A Tribute to Travel, Food and Cats: Volume 1

When I ordered naan and rice, the waiter said, “Are you sure? It’s huge!!!” I also ate it for lunch the next day.

While I have been thinking and thinking about the amazing food I gorged on in Asia this summer, I’ve also been thinking a lot about all the street cats I saw and how very few cats I see these days. Of course my response is to try to cook the food that I ate, so last night I made naan. Although naan isn’t by any means considered a Japanese dish, I did eat a gigantic piece of naan in an Indian restaurant in Hiroshima this summer. Normally I would feel bad about not eating Japanese food, but it was late and I was too tired to wander around looking for normal veg cuisine after I had left Korea in a rush the Sunday after I finished

Here's a handsome fella I came across in Kyoto.
Here’s a handsome fella I came across in Kyoto.

work. As the story goes, I had spent too much time out with friends on Saturday night, packed quickly, and didn’t bring any snacks for my journey. I took a 4 hour bus to drop Chai off at his petsitter, an airport bus from there, and rushed to Incheon because I had had a near miss with my flight a few weeks before and didn’t want to take any chances. I then flew from Seoul to Fukuoka (probably a 1.5 hour flight), immediately got on a train to Hiroshima, and wandered around to find my hostel. I don’t remember eating anything during this journey, so needless to say, I was starving by the time I reached my destination. Also, I knew vegetarianism is a foreign concept in Japan, so I didn’t want to bother.

Last night I decided I wanted to make homemade naan; after all, I did have all of the ingredients. It turns out it is very easy and is much more delicious than anything Trader Joe makes. Now that I’m revisiting the Japanese naan, I think I will for sure bake it next time and add garlic and green onions.


  •        1 tsp of yeast (or use a whole packet like I did)
  • 3/4 cup warm water
  • 2 tsp sugar
  • 3 tbsp yogurt
  • 2 tbsp oil
  • 2 cups flour
  • 1 tsp salt
  • 1/8 tsp baking powder
  • oil for frying
  • butter for covering

First, combine the yeast, water and 1 tsp sugar in a small bowl. Let sit for 10 minutes. You’ll be able to tell it is ready by the froth on the top. Meanwhile mix all of the dry ingredients. Next, add yogurt and oil to the yeast mixture. Once combined, add the wet ingredients to the dry ingredients. Knead the dough together until it is sticky, then cover and allow to rise for 2-4 hours.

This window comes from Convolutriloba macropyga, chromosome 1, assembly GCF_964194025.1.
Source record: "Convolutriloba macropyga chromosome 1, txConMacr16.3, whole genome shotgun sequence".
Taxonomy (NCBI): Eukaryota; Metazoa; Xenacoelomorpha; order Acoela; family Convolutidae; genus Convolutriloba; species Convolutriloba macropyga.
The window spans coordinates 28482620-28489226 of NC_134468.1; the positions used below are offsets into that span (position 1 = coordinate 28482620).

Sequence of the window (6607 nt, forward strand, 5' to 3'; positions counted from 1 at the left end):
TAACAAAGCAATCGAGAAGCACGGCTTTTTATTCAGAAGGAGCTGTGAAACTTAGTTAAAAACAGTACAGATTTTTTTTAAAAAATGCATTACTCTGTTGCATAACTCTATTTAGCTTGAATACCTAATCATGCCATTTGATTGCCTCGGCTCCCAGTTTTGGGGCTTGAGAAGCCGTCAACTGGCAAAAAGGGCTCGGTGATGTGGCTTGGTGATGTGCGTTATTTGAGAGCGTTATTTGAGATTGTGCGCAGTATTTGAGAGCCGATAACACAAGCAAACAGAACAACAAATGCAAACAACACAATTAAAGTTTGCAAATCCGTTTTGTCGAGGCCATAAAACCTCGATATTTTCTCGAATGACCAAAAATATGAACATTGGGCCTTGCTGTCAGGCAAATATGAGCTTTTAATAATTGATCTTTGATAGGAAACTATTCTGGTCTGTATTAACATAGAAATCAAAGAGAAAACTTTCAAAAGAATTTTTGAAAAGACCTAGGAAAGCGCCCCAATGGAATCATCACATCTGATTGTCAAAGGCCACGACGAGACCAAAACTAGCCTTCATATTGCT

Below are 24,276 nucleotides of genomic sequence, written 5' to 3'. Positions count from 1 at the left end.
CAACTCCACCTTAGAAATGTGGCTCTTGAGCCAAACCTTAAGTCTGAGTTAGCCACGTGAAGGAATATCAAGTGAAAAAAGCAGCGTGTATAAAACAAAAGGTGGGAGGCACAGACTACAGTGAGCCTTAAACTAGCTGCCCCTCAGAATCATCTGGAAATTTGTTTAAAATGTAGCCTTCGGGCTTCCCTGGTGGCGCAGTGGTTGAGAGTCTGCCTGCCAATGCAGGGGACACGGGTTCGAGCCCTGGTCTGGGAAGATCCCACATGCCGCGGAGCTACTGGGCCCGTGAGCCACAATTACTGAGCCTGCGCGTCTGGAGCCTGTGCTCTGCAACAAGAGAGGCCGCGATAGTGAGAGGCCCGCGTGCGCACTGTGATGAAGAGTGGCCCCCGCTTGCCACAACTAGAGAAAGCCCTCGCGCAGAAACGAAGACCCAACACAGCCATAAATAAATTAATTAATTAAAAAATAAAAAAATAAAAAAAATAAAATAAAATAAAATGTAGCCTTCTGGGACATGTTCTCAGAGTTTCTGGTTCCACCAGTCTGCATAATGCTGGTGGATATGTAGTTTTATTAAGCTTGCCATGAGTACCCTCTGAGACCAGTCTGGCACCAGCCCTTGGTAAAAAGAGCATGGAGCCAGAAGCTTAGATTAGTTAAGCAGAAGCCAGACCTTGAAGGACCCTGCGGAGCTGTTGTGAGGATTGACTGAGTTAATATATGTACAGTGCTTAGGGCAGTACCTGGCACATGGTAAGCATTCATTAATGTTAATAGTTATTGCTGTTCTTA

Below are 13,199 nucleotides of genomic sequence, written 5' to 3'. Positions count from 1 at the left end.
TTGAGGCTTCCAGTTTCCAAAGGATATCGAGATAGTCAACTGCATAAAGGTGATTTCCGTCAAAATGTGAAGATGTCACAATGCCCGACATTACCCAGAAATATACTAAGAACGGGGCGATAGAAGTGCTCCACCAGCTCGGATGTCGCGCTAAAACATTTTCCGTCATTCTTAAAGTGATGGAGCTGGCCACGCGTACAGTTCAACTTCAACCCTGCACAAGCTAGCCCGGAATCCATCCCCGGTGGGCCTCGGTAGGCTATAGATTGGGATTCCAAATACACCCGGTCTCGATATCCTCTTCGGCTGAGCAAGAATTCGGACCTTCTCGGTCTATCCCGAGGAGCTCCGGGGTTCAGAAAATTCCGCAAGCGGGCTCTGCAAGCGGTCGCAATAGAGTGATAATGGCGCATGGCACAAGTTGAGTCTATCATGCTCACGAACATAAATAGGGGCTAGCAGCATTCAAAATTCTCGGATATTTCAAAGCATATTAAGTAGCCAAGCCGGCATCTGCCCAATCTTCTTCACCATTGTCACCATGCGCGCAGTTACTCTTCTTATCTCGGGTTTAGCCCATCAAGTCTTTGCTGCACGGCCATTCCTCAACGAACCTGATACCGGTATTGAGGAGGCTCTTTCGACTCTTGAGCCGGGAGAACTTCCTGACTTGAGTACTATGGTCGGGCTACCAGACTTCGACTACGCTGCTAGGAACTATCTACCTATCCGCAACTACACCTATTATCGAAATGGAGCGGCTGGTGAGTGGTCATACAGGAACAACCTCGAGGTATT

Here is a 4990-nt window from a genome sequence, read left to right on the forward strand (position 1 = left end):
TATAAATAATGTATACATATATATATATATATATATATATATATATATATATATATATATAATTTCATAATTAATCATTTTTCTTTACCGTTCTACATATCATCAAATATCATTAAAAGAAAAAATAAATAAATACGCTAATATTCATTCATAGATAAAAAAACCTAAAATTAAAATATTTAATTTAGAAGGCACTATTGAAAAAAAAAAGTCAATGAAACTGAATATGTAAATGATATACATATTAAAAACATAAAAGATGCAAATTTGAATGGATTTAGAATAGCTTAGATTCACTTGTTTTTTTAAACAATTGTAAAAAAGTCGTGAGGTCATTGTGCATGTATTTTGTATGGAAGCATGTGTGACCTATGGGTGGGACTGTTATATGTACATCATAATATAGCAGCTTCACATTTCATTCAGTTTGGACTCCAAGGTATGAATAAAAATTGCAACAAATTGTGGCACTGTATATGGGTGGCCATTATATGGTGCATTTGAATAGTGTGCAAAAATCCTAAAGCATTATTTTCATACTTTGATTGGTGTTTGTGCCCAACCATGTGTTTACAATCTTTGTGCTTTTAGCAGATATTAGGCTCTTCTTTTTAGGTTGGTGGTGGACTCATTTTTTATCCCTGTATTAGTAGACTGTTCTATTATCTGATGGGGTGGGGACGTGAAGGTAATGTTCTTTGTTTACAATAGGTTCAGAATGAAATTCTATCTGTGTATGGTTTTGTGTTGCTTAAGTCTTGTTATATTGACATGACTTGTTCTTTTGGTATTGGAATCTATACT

After rising, heat oil in a large pan. Roll the dough out (it will be very sticky, so be sure to have extra flour and water). Divide into 5 or 6 pieces,

roll flat and plop it into the oil. You should be able to tell when it’s done! Add butter, garlic or whatever and enjoy!

Me with my noodles.



Now, as far as being vegetarian in Japan goes, I didn’t have it too badly. I mainly existed on cheese and tomato sandwiches with ingredients I purchased at 7-11. I was also very lucky to stay with a couchsurfer who happened to be vegetarian and who served me delicious tempura vegetables.

Many of my students in Korea warned me about how

You must put your ramen in the approved bag before leaving the Instant Ramen Museum.
You must put your ramen in the approved bag before leaving the Instant Ramen Museum.

dangerous Japan was, and how I shouldn’t eat any of the vegetables. I did eat the fruit and vegetables and I haven’t noticed any particular side-effects.

During one of my adventures, I came across the Instant Ramen Noodle Museum. I went through the process, made veggie ramen, and packed it to bring home. It was not in my backpack when I arrived home, so I believe some hungry customs person stole it. Let this be a warning to anyone traveling through Osaka: Keep your ramen in the airport approved baggie.


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